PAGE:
Unfortunately, the election of Bolsonaro in Brazil might only be the beginning for South America. We are possibly facing the dawn of a new regional political process that we do not yet understand in depth, and which actually might not be led primarily by the figure of Bolsonaro, but by the conservative ideals that nest in our societies.
In 2018, the United States dropped 7,632 bombs on Afghanistan, more than any other full calendar year since the U.S. Air Force began documenting its attacks in 2006.
Source: The Guardian
Franklin Delano Roosevelt sought to redefine freedom in the face of war. The Green New Deal imagines goals for a colorful democracy
One of the biggest challenges of climate politics is that the solutions seem scarier than the problem. We worry that to truly decarbonize, we’d need an authoritarian government or endless austerity. But a big and bold enough Green New Deal could finally make us truly free.
The principles that animated the New Deal are often associated with Franklin Delano Roosevelt’s proposed (but never fully enacted) Economic Bill of Rights. These included rights to employment, medical care, housing, education, and social security. Those goals are tragically unrealized for many Americans, and any just version of the Green New Deal must start there. They’re familiar goals for the left, ones we’ve been fighting over for decades. But we also need to rework another New Deal-era statement of principles – FDR’s Four Freedoms.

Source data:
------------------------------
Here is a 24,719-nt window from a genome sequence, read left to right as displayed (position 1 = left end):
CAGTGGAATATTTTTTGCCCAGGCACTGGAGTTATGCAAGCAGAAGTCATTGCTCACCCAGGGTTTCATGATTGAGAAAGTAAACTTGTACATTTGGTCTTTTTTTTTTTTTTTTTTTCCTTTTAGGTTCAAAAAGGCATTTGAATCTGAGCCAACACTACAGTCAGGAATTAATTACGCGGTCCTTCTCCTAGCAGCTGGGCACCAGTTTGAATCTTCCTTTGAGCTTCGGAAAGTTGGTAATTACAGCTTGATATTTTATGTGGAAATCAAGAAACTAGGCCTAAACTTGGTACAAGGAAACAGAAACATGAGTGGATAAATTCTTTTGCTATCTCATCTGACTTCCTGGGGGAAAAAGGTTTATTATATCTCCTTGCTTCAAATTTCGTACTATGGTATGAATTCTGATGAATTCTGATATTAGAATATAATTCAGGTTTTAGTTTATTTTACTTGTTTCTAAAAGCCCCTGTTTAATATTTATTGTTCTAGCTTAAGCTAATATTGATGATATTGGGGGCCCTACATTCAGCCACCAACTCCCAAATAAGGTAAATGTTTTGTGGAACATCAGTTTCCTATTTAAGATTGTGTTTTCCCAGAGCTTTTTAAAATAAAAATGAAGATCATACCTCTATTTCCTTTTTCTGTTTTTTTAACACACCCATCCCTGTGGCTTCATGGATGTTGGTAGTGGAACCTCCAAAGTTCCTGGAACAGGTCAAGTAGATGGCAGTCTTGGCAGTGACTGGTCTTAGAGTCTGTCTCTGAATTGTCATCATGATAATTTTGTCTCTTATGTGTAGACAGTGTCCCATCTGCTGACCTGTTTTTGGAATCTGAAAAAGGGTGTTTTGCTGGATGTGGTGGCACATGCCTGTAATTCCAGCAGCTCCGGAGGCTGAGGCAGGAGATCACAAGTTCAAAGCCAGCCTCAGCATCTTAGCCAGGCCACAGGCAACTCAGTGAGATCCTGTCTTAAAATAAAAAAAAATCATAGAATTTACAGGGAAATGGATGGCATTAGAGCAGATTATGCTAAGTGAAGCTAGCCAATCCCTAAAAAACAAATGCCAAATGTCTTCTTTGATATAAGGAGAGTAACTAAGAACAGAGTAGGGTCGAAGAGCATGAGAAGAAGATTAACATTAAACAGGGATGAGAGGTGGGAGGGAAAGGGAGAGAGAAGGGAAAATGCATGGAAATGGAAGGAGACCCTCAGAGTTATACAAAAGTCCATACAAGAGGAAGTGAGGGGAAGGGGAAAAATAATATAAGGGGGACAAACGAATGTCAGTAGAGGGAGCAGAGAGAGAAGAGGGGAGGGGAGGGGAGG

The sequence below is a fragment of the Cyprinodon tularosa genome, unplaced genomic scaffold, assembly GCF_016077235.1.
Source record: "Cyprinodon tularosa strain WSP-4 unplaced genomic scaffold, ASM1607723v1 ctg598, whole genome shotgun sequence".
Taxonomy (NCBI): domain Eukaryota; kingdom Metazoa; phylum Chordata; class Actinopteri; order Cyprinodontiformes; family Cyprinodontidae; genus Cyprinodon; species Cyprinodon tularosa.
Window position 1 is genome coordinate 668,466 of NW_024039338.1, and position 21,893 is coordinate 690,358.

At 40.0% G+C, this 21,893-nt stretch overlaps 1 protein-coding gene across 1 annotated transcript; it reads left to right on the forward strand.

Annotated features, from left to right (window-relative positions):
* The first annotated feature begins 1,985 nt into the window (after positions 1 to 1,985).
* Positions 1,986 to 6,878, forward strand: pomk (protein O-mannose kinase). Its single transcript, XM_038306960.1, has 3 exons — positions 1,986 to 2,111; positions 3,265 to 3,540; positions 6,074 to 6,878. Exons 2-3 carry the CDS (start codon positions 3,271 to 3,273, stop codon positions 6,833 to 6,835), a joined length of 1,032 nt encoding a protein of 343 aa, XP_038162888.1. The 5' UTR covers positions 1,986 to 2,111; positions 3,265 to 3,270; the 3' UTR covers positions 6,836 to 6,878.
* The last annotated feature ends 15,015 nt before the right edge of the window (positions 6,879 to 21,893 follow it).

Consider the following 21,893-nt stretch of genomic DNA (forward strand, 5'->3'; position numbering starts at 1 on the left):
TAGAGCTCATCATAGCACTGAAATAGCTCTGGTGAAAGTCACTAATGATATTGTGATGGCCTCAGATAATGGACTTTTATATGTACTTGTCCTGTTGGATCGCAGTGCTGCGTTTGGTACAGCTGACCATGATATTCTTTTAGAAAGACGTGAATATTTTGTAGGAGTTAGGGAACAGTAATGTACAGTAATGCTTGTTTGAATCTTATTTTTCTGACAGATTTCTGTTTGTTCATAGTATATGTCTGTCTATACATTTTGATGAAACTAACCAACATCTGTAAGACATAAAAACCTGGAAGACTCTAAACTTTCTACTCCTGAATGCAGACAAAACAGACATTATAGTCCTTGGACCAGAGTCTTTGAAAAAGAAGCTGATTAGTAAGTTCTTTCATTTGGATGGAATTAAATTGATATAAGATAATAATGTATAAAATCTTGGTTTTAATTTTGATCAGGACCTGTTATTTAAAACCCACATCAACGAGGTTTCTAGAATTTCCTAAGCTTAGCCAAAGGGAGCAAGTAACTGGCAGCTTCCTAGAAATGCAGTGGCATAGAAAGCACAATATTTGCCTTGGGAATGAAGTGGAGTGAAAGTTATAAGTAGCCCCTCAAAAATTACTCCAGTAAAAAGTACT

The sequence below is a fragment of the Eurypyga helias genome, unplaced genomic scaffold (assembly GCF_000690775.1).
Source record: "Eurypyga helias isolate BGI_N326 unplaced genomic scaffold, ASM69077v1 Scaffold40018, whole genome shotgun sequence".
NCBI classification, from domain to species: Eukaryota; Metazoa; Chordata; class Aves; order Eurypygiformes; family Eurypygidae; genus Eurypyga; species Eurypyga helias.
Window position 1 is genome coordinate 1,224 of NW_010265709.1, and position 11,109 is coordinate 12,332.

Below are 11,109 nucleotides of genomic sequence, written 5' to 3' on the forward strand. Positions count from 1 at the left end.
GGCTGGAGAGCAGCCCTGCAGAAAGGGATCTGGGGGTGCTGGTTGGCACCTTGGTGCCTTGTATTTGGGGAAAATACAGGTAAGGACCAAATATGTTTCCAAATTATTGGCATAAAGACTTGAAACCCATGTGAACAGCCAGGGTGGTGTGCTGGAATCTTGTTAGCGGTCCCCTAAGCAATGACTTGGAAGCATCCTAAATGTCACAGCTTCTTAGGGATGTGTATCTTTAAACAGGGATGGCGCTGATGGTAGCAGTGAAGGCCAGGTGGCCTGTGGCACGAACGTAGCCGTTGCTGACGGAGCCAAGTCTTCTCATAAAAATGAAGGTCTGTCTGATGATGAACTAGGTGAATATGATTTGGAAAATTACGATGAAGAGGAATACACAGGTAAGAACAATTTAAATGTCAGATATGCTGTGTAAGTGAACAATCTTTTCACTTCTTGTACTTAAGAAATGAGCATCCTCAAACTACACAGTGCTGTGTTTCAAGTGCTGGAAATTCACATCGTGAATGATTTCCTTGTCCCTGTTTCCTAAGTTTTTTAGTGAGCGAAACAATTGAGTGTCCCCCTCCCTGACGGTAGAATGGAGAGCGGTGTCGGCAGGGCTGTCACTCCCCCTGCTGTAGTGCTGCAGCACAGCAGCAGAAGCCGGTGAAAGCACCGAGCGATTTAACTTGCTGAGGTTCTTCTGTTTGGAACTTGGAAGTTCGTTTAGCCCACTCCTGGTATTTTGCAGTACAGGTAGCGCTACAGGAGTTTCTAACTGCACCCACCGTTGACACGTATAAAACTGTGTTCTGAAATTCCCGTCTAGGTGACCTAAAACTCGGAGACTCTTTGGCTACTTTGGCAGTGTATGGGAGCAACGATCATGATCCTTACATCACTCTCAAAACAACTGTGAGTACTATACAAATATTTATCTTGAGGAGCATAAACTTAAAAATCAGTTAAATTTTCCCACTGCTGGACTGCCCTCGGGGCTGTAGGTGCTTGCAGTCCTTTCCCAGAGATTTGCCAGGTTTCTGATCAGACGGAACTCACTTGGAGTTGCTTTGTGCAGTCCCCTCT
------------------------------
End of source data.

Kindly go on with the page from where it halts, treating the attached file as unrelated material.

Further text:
Families of color are much likelier to be in precarious financial situations: 37 percent of Black families and 33 percent of Latino families have zero or negative wealth, compared with just 15.5 percent of White families.
Serious proposals are on the table to address the deepening divide between the uber-rich and the rest of us.
In a protest for religious equality, an estimated 3 million women stood shoulder to shoulder along national highways in Kerala, India to form a “Women’s Wall” that ran the length of the state. The wall stretched for almost 385 miles. The uprising points the way forward for women’s rights in deeply patriarchal India.